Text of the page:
A mother of 12 was scolded by a judge for not being grateful for the financial help she and her kids had received from various sources (video below).
Florida mother Angel Yulee Adams first landed in court after she and her dozen kids caught the attention of authorities while living together in a small motel room. They had been evicted from the two-bedroom apartment where she had been living for months without paying rent.
The Hillsborough County Sheriff's Office, the state Department of Children and Families, Hillsborough Kids Inc., the Children's Home Society and A Kid's Place all chipped in to provide the family with a temporary six-bedroom house.
Hillsborough Kids paid more than $6,000 that Adams owed to the Tampa Housing Authority. The Children's Home Society paid the first month's rent for the house and its furnishings.
After 28 appearances in court, Hillsborough Circuit Judge Tracy Sheehan expressed her frustration with Adams' apparent lack of gratitude.
Officials from most of those agencies were present at that latest court appearance. Nick Cox, regional director for the Department of Children and Families, spoke on their behalf.
"Everyone has bent over backward," he said. "The mother has been less than gracious." He said that Adams appears to be a loving mother, but could lose her children if she doesn't work with caseworkers and show the state she is adequately caring for them.
"From a legal standpoint, she's backing us into a corner," Cox said. He asked the judge to tell Adams to "stop complaining and start cooperating."
So that's what Sheehan did.
"We know you want us out of your life," she told Adams. "We will be thrilled to close this case when you have all these things. A lot of people have gone way extra miles for you. Do you understand that? Hear what I'm saying. Reach out your hand to these people instead of looking a gift horse in the mouth and asking for more, more, more."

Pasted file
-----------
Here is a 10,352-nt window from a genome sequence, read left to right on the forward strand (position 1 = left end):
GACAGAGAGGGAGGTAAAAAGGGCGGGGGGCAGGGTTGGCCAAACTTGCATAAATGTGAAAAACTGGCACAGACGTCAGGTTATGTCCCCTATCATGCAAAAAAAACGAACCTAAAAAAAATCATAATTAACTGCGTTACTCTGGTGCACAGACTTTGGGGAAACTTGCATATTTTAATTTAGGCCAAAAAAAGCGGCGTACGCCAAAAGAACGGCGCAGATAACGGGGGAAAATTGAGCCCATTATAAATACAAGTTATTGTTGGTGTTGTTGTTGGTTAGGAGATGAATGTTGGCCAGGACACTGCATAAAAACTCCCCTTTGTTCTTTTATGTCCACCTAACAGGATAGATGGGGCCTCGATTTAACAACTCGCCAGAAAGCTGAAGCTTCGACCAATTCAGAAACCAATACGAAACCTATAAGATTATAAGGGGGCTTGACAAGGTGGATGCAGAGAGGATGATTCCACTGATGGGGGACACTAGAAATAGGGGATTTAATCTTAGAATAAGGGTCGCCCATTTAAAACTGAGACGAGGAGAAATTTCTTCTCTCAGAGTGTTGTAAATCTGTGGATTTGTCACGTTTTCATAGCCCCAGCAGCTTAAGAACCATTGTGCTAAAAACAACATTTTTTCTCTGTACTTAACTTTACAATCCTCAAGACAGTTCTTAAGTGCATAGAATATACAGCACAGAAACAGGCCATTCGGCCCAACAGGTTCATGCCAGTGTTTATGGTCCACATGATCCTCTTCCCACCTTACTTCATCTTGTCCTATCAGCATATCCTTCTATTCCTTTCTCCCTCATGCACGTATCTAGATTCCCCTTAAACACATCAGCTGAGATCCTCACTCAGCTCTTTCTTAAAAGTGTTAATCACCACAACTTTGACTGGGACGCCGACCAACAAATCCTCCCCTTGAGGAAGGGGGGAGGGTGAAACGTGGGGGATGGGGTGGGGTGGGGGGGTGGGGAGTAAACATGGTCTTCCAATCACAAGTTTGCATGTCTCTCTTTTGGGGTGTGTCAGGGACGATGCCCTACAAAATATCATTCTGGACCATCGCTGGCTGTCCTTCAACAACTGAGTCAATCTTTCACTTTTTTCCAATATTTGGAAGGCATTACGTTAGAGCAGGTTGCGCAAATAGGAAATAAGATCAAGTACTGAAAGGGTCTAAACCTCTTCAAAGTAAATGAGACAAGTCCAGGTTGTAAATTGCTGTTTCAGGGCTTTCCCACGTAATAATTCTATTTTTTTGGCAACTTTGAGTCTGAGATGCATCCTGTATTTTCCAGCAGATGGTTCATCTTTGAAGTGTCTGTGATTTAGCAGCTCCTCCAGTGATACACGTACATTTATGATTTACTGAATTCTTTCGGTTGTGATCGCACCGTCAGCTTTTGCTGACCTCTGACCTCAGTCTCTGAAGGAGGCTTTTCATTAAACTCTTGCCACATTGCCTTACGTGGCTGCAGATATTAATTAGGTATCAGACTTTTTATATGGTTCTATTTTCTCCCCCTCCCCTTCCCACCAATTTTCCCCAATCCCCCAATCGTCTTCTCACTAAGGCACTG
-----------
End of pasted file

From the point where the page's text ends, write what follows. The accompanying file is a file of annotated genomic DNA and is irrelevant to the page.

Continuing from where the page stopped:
In response, Adams replied quietly, "No comment, your honor."
After the hearing, Adams explained that she previously had a good factory job, but lost it. Then her troubles mounted when the father of 10 of her children was sentenced to prison on a cocaine conviction, causing her to fall into debt and lose everything.
The Drug Policy Alliance sheds some light on Adams' situation: "Although rates of drug use and selling are comparable across racial lines," the organization notes, "people of color are far more likely to be stopped, searched, arrested, prosecuted, convicted and incarcerated for drug law violations than are whites. ... We believe that the mass criminalization of people of color, particularly young African American men, is as profound a system of racial control as the Jim Crow laws were in this country until the mid-1960s.
Wherever exactly the blame lies in the case of Adams, Cox insists that his agency's main mission is keeping families together. However, he notes of Adams, "She is the ultimate test of our belief."